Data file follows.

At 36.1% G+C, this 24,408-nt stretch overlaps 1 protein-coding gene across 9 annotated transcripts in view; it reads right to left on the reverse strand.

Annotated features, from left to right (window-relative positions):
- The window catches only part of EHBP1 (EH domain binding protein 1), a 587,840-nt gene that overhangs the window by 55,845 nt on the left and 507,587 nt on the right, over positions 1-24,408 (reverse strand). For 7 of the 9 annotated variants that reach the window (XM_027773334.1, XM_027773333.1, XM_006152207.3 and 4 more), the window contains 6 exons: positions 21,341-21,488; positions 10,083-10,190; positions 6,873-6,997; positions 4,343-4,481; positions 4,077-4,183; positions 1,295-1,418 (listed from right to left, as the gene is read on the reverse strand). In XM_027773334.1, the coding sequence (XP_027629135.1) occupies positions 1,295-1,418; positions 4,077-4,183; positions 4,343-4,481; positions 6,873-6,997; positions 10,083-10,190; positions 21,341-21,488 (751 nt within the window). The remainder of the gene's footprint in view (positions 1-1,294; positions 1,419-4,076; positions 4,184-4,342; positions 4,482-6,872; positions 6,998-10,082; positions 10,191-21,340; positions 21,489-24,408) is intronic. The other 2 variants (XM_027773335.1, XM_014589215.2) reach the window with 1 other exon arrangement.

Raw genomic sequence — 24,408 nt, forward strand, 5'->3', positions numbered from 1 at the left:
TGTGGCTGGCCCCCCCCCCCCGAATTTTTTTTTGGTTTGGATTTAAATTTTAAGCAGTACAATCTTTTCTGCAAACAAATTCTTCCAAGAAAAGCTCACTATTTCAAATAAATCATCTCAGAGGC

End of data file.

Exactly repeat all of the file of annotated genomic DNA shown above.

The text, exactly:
At 36.1% G+C, this 24,408-nt stretch overlaps 1 protein-coding gene across 9 annotated transcripts in view; it reads right to left on the reverse strand.

Annotated features, from left to right (window-relative positions):
- The window catches only part of EHBP1 (EH domain binding protein 1), a 587,840-nt gene that overhangs the window by 55,845 nt on the left and 507,587 nt on the right, over positions 1-24,408 (reverse strand). For 7 of the 9 annotated variants that reach the window (XM_027773334.1, XM_027773333.1, XM_006152207.3 and 4 more), the window contains 6 exons: positions 21,341-21,488; positions 10,083-10,190; positions 6,873-6,997; positions 4,343-4,481; positions 4,077-4,183; positions 1,295-1,418 (listed from right to left, as the gene is read on the reverse strand). In XM_027773334.1, the coding sequence (XP_027629135.1) occupies positions 1,295-1,418; positions 4,077-4,183; positions 4,343-4,481; positions 6,873-6,997; positions 10,083-10,190; positions 21,341-21,488 (751 nt within the window). The remainder of the gene's footprint in view (positions 1-1,294; positions 1,419-4,076; positions 4,184-4,342; positions 4,482-6,872; positions 6,998-10,082; positions 10,191-21,340; positions 21,489-24,408) is intronic. The other 2 variants (XM_027773335.1, XM_014589215.2) reach the window with 1 other exon arrangement.

Raw genomic sequence — 24,408 nt, forward strand, 5'->3', positions numbered from 1 at the left:
TGTGGCTGGCCCCCCCCCCCCGAATTTTTTTTTGGTTTGGATTTAAATTTTAAGCAGTACAATCTTTTCTGCAAACAAATTCTTCCAAGAAAAGCTCACTATTTCAAATAAATCATCTCAGAGGC